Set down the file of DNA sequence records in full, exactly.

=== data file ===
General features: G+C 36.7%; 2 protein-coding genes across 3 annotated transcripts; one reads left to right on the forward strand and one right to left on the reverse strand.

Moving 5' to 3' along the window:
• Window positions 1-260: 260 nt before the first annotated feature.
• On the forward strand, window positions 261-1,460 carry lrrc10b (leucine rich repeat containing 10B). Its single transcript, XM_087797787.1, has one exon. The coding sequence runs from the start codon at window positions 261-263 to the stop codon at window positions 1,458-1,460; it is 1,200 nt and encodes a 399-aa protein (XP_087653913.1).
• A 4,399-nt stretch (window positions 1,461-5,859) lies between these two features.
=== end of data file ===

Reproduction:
General features: G+C 36.7%; 2 protein-coding genes across 3 annotated transcripts; one reads left to right on the forward strand and one right to left on the reverse strand.

Moving 5' to 3' along the window:
• Window positions 1-260: 260 nt before the first annotated feature.
• On the forward strand, window positions 261-1,460 carry lrrc10b (leucine rich repeat containing 10B). Its single transcript, XM_087797787.1, has one exon. The coding sequence runs from the start codon at window positions 261-263 to the stop codon at window positions 1,458-1,460; it is 1,200 nt and encodes a 399-aa protein (XP_087653913.1).
• A 4,399-nt stretch (window positions 1,461-5,859) lies between these two features.